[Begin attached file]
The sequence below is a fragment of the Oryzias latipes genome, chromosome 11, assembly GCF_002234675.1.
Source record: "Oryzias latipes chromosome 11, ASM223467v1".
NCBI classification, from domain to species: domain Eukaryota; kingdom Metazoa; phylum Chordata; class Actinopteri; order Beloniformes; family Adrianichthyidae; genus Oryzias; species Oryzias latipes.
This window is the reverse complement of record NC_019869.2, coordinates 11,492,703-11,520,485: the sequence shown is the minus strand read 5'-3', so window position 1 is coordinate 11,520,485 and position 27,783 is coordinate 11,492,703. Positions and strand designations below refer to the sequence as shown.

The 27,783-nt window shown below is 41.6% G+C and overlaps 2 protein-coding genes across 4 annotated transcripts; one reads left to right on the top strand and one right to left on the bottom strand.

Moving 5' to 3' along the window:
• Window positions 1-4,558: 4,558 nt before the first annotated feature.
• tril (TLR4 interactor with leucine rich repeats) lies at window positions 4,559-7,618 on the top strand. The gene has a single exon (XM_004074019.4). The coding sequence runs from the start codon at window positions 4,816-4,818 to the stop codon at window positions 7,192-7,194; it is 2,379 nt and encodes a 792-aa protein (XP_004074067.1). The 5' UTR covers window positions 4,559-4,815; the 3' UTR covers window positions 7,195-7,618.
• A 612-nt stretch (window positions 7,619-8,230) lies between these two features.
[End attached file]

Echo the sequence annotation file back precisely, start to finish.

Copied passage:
The sequence below is a fragment of the Oryzias latipes genome, chromosome 11, assembly GCF_002234675.1.
Source record: "Oryzias latipes chromosome 11, ASM223467v1".
NCBI classification, from domain to species: domain Eukaryota; kingdom Metazoa; phylum Chordata; class Actinopteri; order Beloniformes; family Adrianichthyidae; genus Oryzias; species Oryzias latipes.
This window is the reverse complement of record NC_019869.2, coordinates 11,492,703-11,520,485: the sequence shown is the minus strand read 5'-3', so window position 1 is coordinate 11,520,485 and position 27,783 is coordinate 11,492,703. Positions and strand designations below refer to the sequence as shown.

The 27,783-nt window shown below is 41.6% G+C and overlaps 2 protein-coding genes across 4 annotated transcripts; one reads left to right on the top strand and one right to left on the bottom strand.

Moving 5' to 3' along the window:
• Window positions 1-4,558: 4,558 nt before the first annotated feature.
• tril (TLR4 interactor with leucine rich repeats) lies at window positions 4,559-7,618 on the top strand. The gene has a single exon (XM_004074019.4). The coding sequence runs from the start codon at window positions 4,816-4,818 to the stop codon at window positions 7,192-7,194; it is 2,379 nt and encodes a 792-aa protein (XP_004074067.1). The 5' UTR covers window positions 4,559-4,815; the 3' UTR covers window positions 7,195-7,618.
• A 612-nt stretch (window positions 7,619-8,230) lies between these two features.